why we use IT in science teaching (1994)

Scientists need to measure and communicate, to handle information and model ideas. In essence, they need to process information. Young scientists have similar needs. When they write, draw graphs, do maths and make measurements, they too are doing the same thing. They are processing information.

The technology for processing information includes the word processor, the spreadsheet, database programs, sensors, and modelling programs. Spreadsheet programs take the strain of making tables, drawing graphs and working with numbers. Database programs allow us to search for information and look to patterns within it. Sensors help us to measure changes and draw graphs. Modelling programs help represent scientific ideas that are too hard to get a grip on in real life. If there’s a common thread, they allow the scientist to do more and go further.

It’s important that children see how today’s scientist works. It’s important that they be equipped for the technology-rich world in which they live. It’s also important, a legal requirement even, that they use information technology. But when teachers started using the technology in the classroom, other advantages became apparent. When the children became fluent in using sensors, the computer offered them a new insight into science. They gained something that helped them to understand and encouraged them to explore. When the children used databases and spreadsheets they didn’t just draw graphs, they could go on to interpret them. And when they worked together with a word processor, they started talking with zeal, not the usual gossip, but about science. Children who were challenged by doing things ‘the old way’ were able to move on. The tools that started life as information processing tools became special tools to enhance our teaching. These were tools for the mind.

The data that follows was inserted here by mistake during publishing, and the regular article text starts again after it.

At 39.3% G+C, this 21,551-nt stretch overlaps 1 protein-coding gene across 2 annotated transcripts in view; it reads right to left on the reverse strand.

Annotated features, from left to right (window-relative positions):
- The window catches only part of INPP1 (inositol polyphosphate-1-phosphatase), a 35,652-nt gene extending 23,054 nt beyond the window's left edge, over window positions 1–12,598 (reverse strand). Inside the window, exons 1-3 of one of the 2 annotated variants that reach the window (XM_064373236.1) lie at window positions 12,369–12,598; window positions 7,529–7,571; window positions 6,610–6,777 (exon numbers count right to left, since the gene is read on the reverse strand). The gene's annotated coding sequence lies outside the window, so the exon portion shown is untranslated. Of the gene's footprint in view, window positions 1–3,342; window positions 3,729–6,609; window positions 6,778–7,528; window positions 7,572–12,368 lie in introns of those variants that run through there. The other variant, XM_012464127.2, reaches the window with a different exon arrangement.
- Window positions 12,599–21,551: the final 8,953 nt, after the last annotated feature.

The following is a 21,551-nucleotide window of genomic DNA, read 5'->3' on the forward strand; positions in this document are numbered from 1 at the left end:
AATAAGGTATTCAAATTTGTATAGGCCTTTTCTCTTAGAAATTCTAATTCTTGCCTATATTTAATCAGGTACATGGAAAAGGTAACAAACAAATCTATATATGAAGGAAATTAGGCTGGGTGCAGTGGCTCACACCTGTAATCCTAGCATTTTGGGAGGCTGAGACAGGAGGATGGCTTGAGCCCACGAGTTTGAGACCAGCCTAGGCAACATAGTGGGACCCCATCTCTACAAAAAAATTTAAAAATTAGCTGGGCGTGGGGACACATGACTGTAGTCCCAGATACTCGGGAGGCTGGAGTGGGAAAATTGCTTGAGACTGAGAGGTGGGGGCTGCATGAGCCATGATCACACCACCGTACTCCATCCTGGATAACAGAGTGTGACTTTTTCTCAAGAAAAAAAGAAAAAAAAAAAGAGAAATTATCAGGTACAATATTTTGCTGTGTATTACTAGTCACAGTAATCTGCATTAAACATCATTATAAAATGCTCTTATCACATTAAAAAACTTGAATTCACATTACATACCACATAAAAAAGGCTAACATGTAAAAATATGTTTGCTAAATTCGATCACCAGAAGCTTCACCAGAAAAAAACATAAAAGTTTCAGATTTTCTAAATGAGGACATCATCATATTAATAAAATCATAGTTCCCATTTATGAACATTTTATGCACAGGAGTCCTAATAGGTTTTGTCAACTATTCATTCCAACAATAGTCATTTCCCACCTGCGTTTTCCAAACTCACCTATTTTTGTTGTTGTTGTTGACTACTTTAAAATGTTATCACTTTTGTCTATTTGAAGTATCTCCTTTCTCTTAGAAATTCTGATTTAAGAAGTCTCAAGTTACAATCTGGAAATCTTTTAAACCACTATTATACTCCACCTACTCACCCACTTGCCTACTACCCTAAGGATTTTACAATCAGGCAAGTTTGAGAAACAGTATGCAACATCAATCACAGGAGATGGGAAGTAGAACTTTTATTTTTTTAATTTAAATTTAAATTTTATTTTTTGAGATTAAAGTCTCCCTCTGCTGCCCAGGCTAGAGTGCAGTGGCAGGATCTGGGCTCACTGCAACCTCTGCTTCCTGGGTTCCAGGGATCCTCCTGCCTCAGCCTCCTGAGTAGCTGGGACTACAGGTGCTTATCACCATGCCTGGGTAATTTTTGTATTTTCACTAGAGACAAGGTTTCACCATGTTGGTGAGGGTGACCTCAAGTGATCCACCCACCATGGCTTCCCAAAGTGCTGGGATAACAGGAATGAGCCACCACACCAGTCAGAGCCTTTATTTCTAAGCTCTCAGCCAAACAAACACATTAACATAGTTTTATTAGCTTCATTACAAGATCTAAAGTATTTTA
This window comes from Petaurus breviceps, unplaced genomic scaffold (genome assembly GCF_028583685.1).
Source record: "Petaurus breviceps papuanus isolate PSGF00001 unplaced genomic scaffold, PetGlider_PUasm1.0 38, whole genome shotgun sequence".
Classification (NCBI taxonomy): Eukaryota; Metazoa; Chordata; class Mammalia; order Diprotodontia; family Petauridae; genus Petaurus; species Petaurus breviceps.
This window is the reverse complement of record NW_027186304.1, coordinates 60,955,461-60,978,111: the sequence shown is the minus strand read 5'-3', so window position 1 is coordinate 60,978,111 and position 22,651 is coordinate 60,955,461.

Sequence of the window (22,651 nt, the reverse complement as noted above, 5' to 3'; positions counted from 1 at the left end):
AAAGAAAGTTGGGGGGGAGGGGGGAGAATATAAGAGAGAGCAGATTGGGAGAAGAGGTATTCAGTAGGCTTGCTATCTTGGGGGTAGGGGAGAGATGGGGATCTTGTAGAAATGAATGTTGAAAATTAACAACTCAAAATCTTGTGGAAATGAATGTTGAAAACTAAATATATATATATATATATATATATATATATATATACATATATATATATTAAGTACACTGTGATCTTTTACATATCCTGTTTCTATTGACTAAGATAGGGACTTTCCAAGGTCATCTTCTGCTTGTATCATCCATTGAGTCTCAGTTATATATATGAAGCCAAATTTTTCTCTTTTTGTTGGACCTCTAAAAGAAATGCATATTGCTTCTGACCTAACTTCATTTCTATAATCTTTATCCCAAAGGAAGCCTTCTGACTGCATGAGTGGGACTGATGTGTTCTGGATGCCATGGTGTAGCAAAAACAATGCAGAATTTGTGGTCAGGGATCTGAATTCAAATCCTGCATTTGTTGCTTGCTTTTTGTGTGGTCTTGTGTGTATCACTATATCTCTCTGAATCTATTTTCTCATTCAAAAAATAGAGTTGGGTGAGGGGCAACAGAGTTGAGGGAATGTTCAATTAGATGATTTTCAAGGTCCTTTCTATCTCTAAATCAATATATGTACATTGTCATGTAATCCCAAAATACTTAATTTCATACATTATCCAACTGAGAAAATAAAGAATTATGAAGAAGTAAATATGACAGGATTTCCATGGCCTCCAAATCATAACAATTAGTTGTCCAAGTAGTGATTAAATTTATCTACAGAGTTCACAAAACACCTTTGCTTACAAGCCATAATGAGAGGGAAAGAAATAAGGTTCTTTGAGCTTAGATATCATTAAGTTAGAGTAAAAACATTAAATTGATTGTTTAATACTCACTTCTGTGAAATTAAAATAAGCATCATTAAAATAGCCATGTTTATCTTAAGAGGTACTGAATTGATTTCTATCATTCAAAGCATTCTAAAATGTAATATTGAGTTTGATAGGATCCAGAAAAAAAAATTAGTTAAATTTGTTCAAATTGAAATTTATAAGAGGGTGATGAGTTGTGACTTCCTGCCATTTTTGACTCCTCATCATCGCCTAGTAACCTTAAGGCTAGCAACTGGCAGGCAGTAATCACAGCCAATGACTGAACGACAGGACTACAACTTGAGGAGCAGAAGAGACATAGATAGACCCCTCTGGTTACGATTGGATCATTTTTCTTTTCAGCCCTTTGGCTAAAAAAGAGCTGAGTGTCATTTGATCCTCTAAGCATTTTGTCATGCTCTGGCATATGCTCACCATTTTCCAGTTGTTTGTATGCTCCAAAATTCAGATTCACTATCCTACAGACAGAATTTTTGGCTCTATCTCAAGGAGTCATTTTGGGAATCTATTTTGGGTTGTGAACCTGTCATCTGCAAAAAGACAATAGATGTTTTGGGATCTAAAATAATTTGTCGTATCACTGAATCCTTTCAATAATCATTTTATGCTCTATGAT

And for all the speed of computers, I doubt if anyone saved any time. What was saved – by not having to draw tables, or colour-in graphs, or write it out neatly or take thermometer readings – was spent straight away, examining the science that had started to open up. In the search for more science, this site aims to show where information technology can be exploited and add value to our science teaching.

Preface from The IT in Secondary Science Book and IT in Primary Science by Roger Frost

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